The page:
I have an old photo of me and my sister taken at the Jersey shore. We are two small children in the surf, holding onto something that looks like a tow rope at a ski slope, and the waves are swirling around our calves. We are lightly browned with shockingly blonde hair, and we are both squinting into the sun with huge smiles of delight.
I don’t remember the particular day that photo was taken, but I do recall other particulars of those summers. I remember my mom driving the three of us to the beach, with my sister and me sweating in the sweltering and sticky back seat of the Karmann Ghia, even with the windows rolled all the way down. I remember also how delicious a picnic tasted at the shore; peanut butter and jelly – despite the inevitable addition of sand – was so sweet and satisfying, potato chips seemed to be made deliciously saltier by the sea air, and fruit always seemed juicer when eaten on the beach blanket within the sound of the crashing waves. I remember reading on the beach, and then when I got too hot, bouncing around in the waves for hours, so that when I finally lay in my bed later that night, my body still seemed to sway with the power of the surf.
I like to believe that entire summers were made up of these moments, but I know that there were also days of idle boredom while we waited for my mom to come home from work. I remember my sister and me droning into the large floor fan at my grandparents’ house, marvelling at how the sound of our voices rose and fell with the passing of the huge blades. I remember pressing my nose against their screen door, and my grandfather warning us we would get polio that way. I remember him spraying us with the garden hose in the backyard, and me wishing we could live in a house with a swimming pool. I remember being so hot that I got heat rash, and I was convinced that finally (hooray!) I had contracted measles and would be pampered and fed ice cream.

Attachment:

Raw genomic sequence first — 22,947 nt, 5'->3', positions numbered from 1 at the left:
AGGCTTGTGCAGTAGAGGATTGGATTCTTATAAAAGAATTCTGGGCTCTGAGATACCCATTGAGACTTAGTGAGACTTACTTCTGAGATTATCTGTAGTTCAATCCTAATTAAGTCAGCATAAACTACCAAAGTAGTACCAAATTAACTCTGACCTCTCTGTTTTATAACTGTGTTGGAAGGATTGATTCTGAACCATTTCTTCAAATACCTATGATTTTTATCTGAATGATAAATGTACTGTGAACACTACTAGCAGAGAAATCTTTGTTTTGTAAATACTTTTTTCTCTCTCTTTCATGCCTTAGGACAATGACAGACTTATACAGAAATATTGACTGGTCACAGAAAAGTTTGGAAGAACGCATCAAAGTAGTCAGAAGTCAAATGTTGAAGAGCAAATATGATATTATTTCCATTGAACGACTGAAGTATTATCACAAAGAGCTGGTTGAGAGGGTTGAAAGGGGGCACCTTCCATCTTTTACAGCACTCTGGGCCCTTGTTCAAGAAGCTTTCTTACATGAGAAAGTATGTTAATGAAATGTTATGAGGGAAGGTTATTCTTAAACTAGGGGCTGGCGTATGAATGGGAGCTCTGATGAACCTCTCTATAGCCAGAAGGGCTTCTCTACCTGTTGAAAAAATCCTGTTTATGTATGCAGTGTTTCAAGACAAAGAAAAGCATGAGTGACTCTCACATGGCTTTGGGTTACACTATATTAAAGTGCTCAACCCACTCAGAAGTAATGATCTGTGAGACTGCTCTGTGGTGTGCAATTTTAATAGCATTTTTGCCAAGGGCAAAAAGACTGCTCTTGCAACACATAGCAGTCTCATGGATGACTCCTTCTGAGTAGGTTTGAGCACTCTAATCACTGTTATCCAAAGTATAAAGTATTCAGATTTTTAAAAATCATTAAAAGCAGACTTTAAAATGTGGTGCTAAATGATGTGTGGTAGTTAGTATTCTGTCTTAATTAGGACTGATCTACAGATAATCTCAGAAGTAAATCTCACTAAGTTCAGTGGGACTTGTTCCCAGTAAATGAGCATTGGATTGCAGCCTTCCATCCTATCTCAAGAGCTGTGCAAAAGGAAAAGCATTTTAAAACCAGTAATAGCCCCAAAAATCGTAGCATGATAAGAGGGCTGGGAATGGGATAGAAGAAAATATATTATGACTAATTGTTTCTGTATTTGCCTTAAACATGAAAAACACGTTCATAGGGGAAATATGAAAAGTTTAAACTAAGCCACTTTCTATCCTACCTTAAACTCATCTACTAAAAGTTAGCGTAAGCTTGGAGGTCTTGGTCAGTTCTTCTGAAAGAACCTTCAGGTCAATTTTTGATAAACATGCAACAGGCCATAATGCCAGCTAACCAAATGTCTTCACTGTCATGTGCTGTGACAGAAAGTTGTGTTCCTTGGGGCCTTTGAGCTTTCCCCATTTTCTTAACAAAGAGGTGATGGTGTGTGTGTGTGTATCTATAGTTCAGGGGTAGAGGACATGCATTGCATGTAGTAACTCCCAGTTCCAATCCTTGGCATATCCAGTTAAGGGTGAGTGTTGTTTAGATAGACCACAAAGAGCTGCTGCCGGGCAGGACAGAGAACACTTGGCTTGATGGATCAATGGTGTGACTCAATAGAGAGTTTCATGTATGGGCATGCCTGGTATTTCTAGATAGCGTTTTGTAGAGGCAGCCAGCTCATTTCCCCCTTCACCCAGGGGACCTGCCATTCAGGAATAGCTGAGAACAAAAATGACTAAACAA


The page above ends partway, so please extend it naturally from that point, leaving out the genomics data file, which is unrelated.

Memory is a fickle thing. All my childhood summers seem to consist of heat and more heat. Yet I know that can’t be true. Weather is as fickle as memory – a look outside my window right now, with the rain pelting down, confirms this. But some things I know to be true forever: the taste of a perfectly ripe pear, with its raspy skin and its sweet juice dripping down my chin; the watery sweetness of a watermelon and the pleasantly slippery seeds that we could spit across the lawn; the candy-like sweetness and colour of fresh cherries which, even as a child, I knew were so much better than the maraschino cherries we got in our Shirley Temples.
When I am longing for summer, it is these things I am longing for, and with them the recollection of a sunny time, real or imagined.
Berry Crumble Bars
for a 23cm x 28cm (9″x11″) pan
Even in our fickle Devon summer, we get delicious juicy berries. My children will form their own memories of what summer is, and I suspect their recollections will include getting to the ripe strawberries before the dog does, picking the gooseberries at various stages of ripeness (the oldest likes them as unripe and tart as can be), and searching for wild bilberries on the moor.
We tend to eat the berries straight – no cream, sugar or any kind of fanfare – but sometimes there are just a few too many berries to get through. I’ve been making little batches of jam, and never one to leave well enough alone, I’ve been experimenting with making the jam into a cookie, hence these crumble bars.